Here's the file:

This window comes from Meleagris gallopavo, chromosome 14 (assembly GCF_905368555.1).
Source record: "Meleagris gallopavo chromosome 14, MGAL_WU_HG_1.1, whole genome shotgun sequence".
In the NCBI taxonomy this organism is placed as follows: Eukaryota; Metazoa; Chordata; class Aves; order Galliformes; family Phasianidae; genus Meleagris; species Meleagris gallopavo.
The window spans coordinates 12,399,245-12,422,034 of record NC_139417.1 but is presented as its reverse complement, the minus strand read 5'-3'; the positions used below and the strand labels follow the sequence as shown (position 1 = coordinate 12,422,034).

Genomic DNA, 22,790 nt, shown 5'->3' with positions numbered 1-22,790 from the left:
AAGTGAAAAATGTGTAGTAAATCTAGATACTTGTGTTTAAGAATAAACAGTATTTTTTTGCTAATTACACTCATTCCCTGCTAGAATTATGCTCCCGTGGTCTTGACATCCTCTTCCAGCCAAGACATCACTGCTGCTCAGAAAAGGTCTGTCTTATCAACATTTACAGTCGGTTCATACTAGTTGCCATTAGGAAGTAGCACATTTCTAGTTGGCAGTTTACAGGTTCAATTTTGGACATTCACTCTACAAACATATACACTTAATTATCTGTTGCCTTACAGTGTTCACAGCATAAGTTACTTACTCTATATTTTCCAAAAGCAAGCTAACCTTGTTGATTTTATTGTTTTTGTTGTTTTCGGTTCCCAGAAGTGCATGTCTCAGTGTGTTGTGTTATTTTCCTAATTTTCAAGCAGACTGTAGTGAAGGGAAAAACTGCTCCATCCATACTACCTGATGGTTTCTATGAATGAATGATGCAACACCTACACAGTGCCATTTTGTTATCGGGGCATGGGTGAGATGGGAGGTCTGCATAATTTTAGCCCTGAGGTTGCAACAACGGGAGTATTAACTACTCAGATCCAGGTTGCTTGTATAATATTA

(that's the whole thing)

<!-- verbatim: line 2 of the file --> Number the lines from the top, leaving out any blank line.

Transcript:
Source record: "Meleagris gallopavo chromosome 14, MGAL_WU_HG_1.1, whole genome shotgun sequence".